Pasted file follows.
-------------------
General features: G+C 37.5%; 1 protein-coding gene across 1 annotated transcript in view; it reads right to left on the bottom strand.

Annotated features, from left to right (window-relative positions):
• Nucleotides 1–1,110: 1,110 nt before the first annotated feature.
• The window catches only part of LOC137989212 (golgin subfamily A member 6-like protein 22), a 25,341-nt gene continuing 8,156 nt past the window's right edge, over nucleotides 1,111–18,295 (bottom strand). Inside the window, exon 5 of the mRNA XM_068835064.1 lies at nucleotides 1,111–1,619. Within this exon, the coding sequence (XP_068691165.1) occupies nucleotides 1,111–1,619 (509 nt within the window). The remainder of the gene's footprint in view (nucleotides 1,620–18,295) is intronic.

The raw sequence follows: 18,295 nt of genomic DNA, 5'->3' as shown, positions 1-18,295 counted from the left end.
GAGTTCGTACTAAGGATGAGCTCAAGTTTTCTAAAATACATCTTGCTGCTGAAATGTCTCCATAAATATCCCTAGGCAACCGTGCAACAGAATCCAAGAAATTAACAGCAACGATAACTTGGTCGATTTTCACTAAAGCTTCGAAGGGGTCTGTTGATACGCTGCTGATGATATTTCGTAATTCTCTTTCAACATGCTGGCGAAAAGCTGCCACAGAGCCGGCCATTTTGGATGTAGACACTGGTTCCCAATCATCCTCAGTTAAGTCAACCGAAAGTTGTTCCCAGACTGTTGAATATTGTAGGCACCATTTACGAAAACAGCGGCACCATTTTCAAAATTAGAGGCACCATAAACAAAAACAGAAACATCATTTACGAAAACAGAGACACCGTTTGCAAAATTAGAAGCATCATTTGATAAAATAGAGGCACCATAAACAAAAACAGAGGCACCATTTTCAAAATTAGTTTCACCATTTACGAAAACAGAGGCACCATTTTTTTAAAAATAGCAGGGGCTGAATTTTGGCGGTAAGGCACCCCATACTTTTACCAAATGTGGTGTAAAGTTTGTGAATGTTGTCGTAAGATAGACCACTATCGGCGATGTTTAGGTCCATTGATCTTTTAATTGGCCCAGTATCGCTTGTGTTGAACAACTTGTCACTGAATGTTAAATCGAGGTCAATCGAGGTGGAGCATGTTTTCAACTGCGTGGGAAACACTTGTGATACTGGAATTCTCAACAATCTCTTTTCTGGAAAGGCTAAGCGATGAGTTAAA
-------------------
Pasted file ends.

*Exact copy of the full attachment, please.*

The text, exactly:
General features: G+C 37.5%; 1 protein-coding gene across 1 annotated transcript in view; it reads right to left on the bottom strand.

Annotated features, from left to right (window-relative positions):
• Nucleotides 1–1,110: 1,110 nt before the first annotated feature.
• The window catches only part of LOC137989212 (golgin subfamily A member 6-like protein 22), a 25,341-nt gene continuing 8,156 nt past the window's right edge, over nucleotides 1,111–18,295 (bottom strand). Inside the window, exon 5 of the mRNA XM_068835064.1 lies at nucleotides 1,111–1,619. Within this exon, the coding sequence (XP_068691165.1) occupies nucleotides 1,111–1,619 (509 nt within the window). The remainder of the gene's footprint in view (nucleotides 1,620–18,295) is intronic.

The raw sequence follows: 18,295 nt of genomic DNA, 5'->3' as shown, positions 1-18,295 counted from the left end.
GAGTTCGTACTAAGGATGAGCTCAAGTTTTCTAAAATACATCTTGCTGCTGAAATGTCTCCATAAATATCCCTAGGCAACCGTGCAACAGAATCCAAGAAATTAACAGCAACGATAACTTGGTCGATTTTCACTAAAGCTTCGAAGGGGTCTGTTGATACGCTGCTGATGATATTTCGTAATTCTCTTTCAACATGCTGGCGAAAAGCTGCCACAGAGCCGGCCATTTTGGATGTAGACACTGGTTCCCAATCATCCTCAGTTAAGTCAACCGAAAGTTGTTCCCAGACTGTTGAATATTGTAGGCACCATTTACGAAAACAGCGGCACCATTTTCAAAATTAGAGGCACCATAAACAAAAACAGAAACATCATTTACGAAAACAGAGACACCGTTTGCAAAATTAGAAGCATCATTTGATAAAATAGAGGCACCATAAACAAAAACAGAGGCACCATTTTCAAAATTAGTTTCACCATTTACGAAAACAGAGGCACCATTTTTTTAAAAATAGCAGGGGCTGAATTTTGGCGGTAAGGCACCCCATACTTTTACCAAATGTGGTGTAAAGTTTGTGAATGTTGTCGTAAGATAGACCACTATCGGCGATGTTTAGGTCCATTGATCTTTTAATTGGCCCAGTATCGCTTGTGTTGAACAACTTGTCACTGAATGTTAAATCGAGGTCAATCGAGGTGGAGCATGTTTTCAACTGCGTGGGAAACACTTGTGATACTGGAATTCTCAACAATCTCTTTTCTGGAAAGGCTAAGCGATGAGTTAAA